Tenshin Nasukawa has a pulverising leg kick and is so fast commentators say ‘he’s in the matrix’
Japanese kickboxer Tenshin Nasukawa has been propelled into the global spotlight after agreeing to fight Floyd Mayweather at the Saitama Super Arena, outside of Tokyo, on New Year’s Eve.
At present, there is vast amount of unknown details; Mayweather said the format, rules and weight category of the fight are still to be decided. Mayweather has only boxed throughout his career while Nasukawa has fought only as a kickboxer and in mixed martial arts.
The financial details are also unknown but Mayweather’s involvement almost certainly guarantees hundreds of millions being at stake. But if anyone thinks Mayweather is just as likely to coast to a 51st career victory, think again.
Japanese fighter Tenshin Nasukawa takes on Floyd Mayweather in Tokyo on New Year’s Eve
Nasukawa has an unbeaten record after 27 kickboxing fights – winning 21 by knock-out
The 20-year-old Nasukawa has a formidable fighting record and already a reputation as one of the fiercest kickboxers in the world.
‘I don’t even want to imagine what kind of fighter he will turn out to be in five years,’ said Yuaku Nakamura, who was knocked out in the second round of their kickboxing bout in May after being caught with a crushing left hook.
But how has Nasukawa made it to fighting Mayweather? Sportsmail profiles the Japanese star.
WHEN DID TENSHIN NASUKAWA START FIGHTING?
Nasukawa was enrolled in a karate class at the age of five by his father, who wanted him to learn the discipline taught by martial arts.
He flourished, winning national titles up until the age of 12, when he became enchanted by the K-1 Kickboxing and Pride FC multi-combat sport divisions.
Nasukawa started fighting at the age of six when his father enrolled him in a karate class
Nasukawa shifted gears, focusing predominantly on kickboxing but has developed an array of skills that lend itself to mixed martial arts. Like Mayweather, he boasts a 100 per cent career record with 27 wins from 27 kickboxing fights (21 knockouts) and four wins so far in his MMA career.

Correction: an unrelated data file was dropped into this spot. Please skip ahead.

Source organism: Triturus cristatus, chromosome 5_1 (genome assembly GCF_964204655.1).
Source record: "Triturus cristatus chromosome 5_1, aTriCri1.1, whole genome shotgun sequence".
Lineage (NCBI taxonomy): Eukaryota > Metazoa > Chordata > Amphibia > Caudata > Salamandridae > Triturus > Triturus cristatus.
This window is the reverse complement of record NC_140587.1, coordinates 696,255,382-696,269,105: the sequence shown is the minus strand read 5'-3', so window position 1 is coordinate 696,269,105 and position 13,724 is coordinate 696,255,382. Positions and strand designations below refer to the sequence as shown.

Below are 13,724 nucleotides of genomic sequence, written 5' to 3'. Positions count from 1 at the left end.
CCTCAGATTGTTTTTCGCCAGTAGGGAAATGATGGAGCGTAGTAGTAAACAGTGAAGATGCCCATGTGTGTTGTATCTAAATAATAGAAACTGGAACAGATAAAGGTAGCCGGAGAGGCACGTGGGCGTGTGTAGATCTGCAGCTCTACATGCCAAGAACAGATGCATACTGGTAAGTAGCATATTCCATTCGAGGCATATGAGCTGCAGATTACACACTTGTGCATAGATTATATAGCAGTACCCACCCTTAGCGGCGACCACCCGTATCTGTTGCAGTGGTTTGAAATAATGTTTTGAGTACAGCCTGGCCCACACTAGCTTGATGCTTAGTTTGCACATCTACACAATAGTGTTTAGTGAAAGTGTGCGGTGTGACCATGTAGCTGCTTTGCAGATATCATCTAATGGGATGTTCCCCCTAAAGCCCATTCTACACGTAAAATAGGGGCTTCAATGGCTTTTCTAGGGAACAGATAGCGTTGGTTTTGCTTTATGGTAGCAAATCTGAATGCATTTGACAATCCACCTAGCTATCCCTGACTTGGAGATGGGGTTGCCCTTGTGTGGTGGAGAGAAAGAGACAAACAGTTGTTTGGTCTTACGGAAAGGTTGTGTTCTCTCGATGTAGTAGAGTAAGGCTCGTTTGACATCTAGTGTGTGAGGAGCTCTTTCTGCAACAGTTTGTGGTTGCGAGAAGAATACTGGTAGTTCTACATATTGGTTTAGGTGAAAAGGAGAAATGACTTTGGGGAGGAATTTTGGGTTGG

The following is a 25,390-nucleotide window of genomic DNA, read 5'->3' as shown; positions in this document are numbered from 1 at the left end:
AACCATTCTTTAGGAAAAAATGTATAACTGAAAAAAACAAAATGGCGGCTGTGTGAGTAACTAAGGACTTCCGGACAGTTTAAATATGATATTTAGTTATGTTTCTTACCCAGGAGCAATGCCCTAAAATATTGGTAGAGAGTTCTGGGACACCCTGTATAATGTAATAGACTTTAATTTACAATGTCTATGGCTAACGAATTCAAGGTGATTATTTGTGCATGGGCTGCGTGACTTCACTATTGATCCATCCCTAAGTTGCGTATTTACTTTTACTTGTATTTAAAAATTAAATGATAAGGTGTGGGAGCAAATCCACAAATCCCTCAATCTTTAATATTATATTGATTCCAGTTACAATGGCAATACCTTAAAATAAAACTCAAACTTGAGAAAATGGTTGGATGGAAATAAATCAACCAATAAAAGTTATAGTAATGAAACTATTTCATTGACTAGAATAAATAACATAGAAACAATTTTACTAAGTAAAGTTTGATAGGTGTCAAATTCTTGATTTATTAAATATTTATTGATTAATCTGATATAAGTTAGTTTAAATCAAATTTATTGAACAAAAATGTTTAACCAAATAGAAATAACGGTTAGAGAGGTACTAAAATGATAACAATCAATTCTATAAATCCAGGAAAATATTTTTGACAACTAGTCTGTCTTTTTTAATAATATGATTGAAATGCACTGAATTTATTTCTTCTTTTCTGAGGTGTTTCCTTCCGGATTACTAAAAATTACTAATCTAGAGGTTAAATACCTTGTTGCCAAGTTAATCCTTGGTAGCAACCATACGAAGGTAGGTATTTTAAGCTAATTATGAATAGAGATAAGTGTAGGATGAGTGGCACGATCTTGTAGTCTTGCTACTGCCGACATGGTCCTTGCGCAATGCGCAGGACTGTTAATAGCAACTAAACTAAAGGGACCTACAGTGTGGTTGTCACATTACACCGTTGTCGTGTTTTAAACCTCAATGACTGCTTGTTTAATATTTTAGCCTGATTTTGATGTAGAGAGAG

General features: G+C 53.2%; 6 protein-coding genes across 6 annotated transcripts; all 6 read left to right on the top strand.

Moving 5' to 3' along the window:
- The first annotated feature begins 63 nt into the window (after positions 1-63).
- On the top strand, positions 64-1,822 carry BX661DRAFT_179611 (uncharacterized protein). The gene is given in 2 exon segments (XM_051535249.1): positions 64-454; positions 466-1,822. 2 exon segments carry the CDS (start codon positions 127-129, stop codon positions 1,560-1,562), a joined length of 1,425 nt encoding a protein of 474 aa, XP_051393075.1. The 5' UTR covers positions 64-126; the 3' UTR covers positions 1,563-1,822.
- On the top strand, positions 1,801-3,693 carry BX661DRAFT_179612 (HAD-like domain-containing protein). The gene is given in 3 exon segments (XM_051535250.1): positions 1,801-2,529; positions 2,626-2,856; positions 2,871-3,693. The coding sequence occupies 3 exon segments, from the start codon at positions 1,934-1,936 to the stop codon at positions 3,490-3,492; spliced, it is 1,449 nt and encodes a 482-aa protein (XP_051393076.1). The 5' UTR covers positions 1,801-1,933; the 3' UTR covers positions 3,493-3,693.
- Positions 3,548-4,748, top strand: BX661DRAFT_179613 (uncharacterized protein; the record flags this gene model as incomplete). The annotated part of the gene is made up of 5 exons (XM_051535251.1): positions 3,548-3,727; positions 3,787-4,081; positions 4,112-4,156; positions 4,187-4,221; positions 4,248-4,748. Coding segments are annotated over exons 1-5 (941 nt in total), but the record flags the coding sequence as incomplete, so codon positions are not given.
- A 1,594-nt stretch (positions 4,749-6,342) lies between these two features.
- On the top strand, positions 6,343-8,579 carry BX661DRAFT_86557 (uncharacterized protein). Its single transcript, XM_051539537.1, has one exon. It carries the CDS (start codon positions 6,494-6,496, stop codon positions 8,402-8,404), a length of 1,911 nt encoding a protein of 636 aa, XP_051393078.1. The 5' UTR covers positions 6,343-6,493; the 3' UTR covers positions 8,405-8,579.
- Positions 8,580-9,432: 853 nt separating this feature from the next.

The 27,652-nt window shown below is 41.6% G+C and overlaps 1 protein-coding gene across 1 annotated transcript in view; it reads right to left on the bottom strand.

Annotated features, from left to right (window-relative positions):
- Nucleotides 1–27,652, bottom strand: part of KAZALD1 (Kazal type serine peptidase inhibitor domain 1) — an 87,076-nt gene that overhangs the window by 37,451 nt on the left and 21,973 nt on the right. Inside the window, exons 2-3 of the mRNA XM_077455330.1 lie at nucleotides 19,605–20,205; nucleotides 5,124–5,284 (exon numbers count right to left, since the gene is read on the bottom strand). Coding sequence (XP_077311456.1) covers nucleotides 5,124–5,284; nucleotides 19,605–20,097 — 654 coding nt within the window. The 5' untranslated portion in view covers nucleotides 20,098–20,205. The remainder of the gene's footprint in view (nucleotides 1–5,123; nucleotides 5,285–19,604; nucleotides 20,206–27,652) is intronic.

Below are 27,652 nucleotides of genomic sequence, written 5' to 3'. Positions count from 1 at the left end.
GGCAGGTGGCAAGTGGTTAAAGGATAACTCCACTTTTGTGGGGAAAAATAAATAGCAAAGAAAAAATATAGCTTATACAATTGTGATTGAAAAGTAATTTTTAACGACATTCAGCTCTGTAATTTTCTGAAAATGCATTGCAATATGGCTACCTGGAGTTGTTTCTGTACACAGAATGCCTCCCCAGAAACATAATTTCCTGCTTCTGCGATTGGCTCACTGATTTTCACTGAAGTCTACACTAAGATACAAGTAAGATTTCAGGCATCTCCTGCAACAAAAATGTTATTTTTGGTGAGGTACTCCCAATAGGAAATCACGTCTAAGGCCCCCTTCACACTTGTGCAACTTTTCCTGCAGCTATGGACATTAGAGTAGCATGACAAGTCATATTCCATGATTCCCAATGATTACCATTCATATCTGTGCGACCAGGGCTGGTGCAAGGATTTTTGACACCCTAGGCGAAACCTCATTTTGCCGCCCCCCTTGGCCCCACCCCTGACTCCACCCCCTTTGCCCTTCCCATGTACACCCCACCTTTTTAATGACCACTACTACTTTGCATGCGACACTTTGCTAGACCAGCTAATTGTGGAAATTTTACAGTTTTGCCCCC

His record makes the undecided format of the Mayweather fight all the more fascinating; one would imagine that Mayweather will hold sway over the terms but Nasukawa has no obvious weakness for the American to exploit.
Yet due to Mayweather signing with RIZIN, an MMA promoter, the signs suggests there will be a new level of combat involved for him to contend with.
As well as an unbeaten kickboxing record, Nasukawa has won four MMA fights
WHAT ARE HIS TOOLS?
A southpaw, Nasukawa’s left side is what Mayweather will need to stifle, whatever the form their fight takes. His left hand is his most dangerous weapon and he has a powerful left leg kick to compliment it.
He has also won plaudits for his speed and previously has thrived against more experienced opponents of Mayweather’s ilk, who have tried to slow fights down.
He has a good eye for picking a spot when allowed, as demonstrated by his vicious 2016 knock-out of Muay Thai fighter Wanchalong – when Nasukawa was 18.
Nasukawa sent his opponent bouncing off the canvas with a spinning leg-kick where he came off the ground before catching him in the face.
‘He sees absolutely everything,’ the commentator said. ‘This boy is in the matrix, believe it. Nobody saw that coming.’
Nasukawa defeated Wanchalong in 2016 with a leg-kick that saw him come off the ground
HOW TALL IS HE?
Nasukawa is four inches shorter than Mayweather at 5’4. In Monday’s press conference announcing the fight, Nasukawa remarked on Mayweather’s physical stature.
‘My opponent looks taller than he actually is and I think that comes from the aura that he has, but I think I can hit him,’ he said.
Mayweather will have a four-inch height advantage over Nasukawa when they fight
WHAT ARE HIS CAREER AMBITIONS?
At only 20, Nasukawa can afford to aim wherever he wants but only back in May, he outlined his desire to take part in a fight that would intrigue the world.
‘All that I can think about right now is to become the winner of a big fight that not only all Japanese fans want to see, but all international fans want to see,’ he said to Bleacher Report. ‘The winner of big dream fights that all people want to see.’
At his press conference with Mayweather, Nasukawa was bullish on his chances of victory.
‘Nobody has defeated my opponent in the past and I’d like to be the man who makes history. My punch can change history,’ he said.
Nasukawa has surprisingly admitted before that he is sometimes ‘frightened easily’
LIFE AWAY FROM FIGHTING
When he’s away from the gym, Nasukawa relaxes with a spot of fishing. He has recently shared pictures of catfish and sea bass that he has caught.
Interestingly, in an interview with MMA.com in 2017, when asked what the one thing is that nobody would guess about him, he said: ‘I am frightened easily.’
Whatever the rules will be, Mayweather will have to prey on that when they meet on New Year’s Eve.